By Mark Carwardine
There’s a feeling of desperation among everyone involved in rhino conservation these days. With increasing wealth in countries such as Vietnam and China, demand for rhino horn is soaring. And with nearly three rhinos being killed every day in South Africa alone poaching is already out of control.
Why on Earth, then, is South Africa proposing to legalise international trade in rhino horn? In particular, it wants permission from CITES (which regulates trade in endangered species and is signed by 178 governments) for a one-off sale of its 16-tonne stockpile of rhino horns (worth some $1 billion).
They argue that legal trade will flood the market with rhino horn, thereby forcing the price to drop and reducing the incentive to poach; that it will generate much-needed funds for conservation (albeit only for South Africa); and that it will take control away from criminal syndicates. Supporters of a longer-term legal trade also argue that rhino horn is a renewable resource (it can be obtained without killing the animal) and that de-horning would mean fewer rhinos available to poachers.
But I think it’s all utter rubbish.
There is no magic solution to the current crisis and, admittedly, efforts to curb poaching, tackle illegal trade and reduce demand clearly aren’t working. Or, at least, they aren’t working fast enough. But introducing a legal trade is categorically not the answer.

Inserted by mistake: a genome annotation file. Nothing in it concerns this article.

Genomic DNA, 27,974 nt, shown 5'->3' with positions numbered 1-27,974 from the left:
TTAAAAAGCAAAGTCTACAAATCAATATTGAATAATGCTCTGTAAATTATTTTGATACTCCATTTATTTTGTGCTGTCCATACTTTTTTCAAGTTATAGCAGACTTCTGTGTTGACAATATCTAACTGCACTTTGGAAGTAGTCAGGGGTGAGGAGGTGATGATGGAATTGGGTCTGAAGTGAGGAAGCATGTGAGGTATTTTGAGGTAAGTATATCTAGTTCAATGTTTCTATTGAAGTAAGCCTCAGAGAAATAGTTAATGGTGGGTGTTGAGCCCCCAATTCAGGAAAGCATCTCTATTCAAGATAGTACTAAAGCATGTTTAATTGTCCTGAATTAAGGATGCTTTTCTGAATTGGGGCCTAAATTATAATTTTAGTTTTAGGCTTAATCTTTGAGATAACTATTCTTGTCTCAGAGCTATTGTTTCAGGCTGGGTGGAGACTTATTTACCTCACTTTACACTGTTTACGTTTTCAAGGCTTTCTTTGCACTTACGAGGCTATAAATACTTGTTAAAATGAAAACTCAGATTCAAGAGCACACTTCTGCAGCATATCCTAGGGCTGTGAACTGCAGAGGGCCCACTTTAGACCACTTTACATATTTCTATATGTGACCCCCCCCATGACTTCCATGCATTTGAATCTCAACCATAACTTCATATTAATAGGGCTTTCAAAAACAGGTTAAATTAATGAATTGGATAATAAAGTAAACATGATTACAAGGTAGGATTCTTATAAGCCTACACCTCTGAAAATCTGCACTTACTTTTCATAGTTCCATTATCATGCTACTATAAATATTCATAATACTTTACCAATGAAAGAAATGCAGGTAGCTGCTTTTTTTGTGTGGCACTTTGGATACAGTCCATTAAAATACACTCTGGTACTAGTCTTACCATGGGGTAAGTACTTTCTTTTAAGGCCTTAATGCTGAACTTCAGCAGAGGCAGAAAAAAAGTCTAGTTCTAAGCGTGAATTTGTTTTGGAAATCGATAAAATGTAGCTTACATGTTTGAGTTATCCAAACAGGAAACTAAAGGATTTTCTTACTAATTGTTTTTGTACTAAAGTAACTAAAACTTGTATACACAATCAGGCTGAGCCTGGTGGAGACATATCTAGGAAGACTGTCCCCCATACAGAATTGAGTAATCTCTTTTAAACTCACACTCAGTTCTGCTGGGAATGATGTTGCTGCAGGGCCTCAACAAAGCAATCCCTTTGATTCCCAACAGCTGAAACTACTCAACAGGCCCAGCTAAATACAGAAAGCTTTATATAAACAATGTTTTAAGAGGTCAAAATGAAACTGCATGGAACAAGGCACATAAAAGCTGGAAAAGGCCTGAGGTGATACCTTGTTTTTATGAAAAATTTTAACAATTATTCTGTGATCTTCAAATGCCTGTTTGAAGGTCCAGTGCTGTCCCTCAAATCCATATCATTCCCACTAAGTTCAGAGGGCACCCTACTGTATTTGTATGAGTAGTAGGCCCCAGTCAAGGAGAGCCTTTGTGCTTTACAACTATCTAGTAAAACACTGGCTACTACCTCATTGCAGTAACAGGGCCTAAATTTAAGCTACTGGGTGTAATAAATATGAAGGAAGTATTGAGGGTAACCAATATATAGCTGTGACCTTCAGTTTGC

For a start, there would be no way of telling the difference between legal and illegal horns. And how would we force end-user countries even to attempt such a distinction? This failure alone would provide nothing less than a laundering service for the illicit trafficking of illegal horns.
Worse still, legalising international trade in rhino horn is more likely to cause an explosion in demand, which will encourage yet more poaching. With only 27,000 rhinos in the world – and a potential market for rhino horn exceeding 1.5 billion users in East Asia - it’ll never be possible for supply to outstrip such insatiable demand. Meanwhile, the criminal syndicates involved would either stockpile the legal horn, specifically to avoid flooding the market and driving the price down, or they’ll compete by offering illegal horn much cheaper. More....